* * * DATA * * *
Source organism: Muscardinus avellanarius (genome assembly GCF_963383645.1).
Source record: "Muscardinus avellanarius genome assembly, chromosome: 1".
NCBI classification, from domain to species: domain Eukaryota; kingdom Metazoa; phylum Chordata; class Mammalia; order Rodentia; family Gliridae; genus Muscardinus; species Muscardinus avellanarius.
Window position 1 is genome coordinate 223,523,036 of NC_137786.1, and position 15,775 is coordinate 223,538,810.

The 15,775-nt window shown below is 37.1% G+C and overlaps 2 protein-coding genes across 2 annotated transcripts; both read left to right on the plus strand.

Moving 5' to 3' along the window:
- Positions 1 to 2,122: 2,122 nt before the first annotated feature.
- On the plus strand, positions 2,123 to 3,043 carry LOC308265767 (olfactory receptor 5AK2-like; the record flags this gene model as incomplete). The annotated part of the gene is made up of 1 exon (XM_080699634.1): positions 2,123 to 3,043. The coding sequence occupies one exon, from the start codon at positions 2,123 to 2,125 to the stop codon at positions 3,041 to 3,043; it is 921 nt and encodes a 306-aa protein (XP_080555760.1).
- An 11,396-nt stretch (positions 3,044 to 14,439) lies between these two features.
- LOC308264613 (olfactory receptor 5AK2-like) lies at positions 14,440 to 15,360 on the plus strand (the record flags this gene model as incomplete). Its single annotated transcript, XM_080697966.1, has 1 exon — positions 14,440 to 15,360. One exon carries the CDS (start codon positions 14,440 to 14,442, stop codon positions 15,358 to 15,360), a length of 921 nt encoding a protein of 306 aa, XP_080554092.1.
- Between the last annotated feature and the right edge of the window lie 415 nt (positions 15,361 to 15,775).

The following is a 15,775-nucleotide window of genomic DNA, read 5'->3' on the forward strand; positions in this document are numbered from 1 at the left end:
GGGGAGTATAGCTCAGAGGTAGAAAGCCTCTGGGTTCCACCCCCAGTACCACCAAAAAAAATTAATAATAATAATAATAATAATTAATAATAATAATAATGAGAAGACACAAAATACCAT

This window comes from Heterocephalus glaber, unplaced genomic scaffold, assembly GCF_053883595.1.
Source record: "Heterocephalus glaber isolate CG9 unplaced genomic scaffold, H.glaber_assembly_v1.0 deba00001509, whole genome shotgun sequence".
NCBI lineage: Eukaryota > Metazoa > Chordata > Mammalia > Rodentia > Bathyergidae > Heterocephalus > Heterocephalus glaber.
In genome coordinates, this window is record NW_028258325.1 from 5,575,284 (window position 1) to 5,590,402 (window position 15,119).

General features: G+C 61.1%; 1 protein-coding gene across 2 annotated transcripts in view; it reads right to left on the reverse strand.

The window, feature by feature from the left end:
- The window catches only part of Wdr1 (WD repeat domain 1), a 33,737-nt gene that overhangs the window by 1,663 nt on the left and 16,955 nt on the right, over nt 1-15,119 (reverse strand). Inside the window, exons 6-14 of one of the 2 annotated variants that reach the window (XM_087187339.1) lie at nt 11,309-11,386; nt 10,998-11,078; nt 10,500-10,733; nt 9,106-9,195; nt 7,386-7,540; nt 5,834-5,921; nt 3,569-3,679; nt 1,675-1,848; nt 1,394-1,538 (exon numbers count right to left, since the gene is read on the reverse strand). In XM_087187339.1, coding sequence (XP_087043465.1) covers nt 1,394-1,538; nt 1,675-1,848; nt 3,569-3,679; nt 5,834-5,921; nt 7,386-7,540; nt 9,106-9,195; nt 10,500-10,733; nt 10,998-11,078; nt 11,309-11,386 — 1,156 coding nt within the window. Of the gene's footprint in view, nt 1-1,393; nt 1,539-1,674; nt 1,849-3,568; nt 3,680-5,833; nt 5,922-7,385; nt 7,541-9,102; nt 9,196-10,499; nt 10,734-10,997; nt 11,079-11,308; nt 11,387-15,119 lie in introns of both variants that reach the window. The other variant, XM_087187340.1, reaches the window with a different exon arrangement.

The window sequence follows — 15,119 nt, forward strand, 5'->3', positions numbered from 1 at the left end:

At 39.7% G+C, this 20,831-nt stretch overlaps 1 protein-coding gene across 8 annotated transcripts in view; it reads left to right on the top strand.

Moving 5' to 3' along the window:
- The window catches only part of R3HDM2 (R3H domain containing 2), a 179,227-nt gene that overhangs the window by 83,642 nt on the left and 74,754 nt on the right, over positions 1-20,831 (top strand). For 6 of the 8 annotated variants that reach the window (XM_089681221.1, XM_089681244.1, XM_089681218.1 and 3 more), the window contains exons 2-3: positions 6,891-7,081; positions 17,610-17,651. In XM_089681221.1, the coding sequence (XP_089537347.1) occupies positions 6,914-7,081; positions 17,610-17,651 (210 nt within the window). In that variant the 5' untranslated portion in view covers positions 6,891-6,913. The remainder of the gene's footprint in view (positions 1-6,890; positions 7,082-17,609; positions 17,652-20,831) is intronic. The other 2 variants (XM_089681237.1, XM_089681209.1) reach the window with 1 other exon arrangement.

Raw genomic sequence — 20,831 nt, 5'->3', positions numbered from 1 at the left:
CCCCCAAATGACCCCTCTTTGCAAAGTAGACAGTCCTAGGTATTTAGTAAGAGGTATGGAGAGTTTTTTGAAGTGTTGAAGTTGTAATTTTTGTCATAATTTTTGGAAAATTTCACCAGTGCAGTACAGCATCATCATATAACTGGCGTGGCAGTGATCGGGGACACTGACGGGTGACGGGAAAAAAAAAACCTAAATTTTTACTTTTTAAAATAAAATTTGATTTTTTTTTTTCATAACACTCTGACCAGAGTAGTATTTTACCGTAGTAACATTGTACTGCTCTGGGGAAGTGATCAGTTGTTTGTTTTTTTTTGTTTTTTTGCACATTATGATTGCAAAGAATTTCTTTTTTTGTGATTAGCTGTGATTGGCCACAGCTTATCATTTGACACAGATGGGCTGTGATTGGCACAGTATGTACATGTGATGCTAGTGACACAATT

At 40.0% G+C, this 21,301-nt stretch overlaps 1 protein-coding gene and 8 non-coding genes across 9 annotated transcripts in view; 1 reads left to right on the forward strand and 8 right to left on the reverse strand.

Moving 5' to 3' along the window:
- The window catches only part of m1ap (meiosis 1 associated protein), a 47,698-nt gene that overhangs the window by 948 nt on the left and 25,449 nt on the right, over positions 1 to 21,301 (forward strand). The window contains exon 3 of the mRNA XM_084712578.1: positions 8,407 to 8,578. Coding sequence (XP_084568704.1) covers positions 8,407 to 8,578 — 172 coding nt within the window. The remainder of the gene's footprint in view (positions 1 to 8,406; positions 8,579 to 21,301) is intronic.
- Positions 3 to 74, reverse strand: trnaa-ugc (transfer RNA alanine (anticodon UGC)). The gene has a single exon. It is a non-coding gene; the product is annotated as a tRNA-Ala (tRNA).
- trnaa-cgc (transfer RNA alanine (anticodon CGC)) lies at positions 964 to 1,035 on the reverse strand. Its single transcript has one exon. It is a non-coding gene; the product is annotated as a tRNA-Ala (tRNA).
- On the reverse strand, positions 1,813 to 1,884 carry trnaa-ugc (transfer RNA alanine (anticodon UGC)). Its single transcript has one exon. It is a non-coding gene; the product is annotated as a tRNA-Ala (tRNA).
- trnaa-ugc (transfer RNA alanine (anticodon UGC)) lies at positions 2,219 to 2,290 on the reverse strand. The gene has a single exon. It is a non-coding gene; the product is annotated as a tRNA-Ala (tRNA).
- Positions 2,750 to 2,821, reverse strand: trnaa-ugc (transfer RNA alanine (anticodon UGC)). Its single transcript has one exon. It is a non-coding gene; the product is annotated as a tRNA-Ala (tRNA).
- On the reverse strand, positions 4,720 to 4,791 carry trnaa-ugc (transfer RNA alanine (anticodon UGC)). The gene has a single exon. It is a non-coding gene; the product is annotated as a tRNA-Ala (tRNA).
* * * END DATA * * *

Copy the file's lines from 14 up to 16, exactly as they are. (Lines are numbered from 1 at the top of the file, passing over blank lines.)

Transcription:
This window comes from Heterocephalus glaber, unplaced genomic scaffold, assembly GCF_053883595.1.
Source record: "Heterocephalus glaber isolate CG9 unplaced genomic scaffold, H.glaber_assembly_v1.0 deba00001509, whole genome shotgun sequence".
NCBI lineage: Eukaryota > Metazoa > Chordata > Mammalia > Rodentia > Bathyergidae > Heterocephalus > Heterocephalus glaber.